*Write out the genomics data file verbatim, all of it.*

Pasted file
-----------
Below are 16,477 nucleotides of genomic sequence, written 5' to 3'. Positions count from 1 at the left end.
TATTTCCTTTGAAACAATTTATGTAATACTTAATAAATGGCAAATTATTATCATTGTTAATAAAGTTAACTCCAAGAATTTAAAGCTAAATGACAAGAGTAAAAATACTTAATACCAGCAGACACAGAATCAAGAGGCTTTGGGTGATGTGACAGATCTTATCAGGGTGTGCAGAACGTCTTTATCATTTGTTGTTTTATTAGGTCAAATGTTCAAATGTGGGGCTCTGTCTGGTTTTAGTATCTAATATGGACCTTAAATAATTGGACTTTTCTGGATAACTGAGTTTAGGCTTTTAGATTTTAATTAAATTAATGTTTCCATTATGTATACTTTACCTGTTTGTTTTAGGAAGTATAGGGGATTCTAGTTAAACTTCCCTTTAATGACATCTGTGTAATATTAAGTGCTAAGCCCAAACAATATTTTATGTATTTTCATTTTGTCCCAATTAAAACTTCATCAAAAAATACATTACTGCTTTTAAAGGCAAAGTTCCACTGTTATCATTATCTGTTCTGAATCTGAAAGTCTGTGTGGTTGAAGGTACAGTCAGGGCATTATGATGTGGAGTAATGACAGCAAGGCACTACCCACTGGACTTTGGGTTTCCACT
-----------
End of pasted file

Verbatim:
Below are 16,477 nucleotides of genomic sequence, written 5' to 3'. Positions count from 1 at the left end.
TATTTCCTTTGAAACAATTTATGTAATACTTAATAAATGGCAAATTATTATCATTGTTAATAAAGTTAACTCCAAGAATTTAAAGCTAAATGACAAGAGTAAAAATACTTAATACCAGCAGACACAGAATCAAGAGGCTTTGGGTGATGTGACAGATCTTATCAGGGTGTGCAGAACGTCTTTATCATTTGTTGTTTTATTAGGTCAAATGTTCAAATGTGGGGCTCTGTCTGGTTTTAGTATCTAATATGGACCTTAAATAATTGGACTTTTCTGGATAACTGAGTTTAGGCTTTTAGATTTTAATTAAATTAATGTTTCCATTATGTATACTTTACCTGTTTGTTTTAGGAAGTATAGGGGATTCTAGTTAAACTTCCCTTTAATGACATCTGTGTAATATTAAGTGCTAAGCCCAAACAATATTTTATGTATTTTCATTTTGTCCCAATTAAAACTTCATCAAAAAATACATTACTGCTTTTAAAGGCAAAGTTCCACTGTTATCATTATCTGTTCTGAATCTGAAAGTCTGTGTGGTTGAAGGTACAGTCAGGGCATTATGATGTGGAGTAATGACAGCAAGGCACTACCCACTGGACTTTGGGTTTCCACT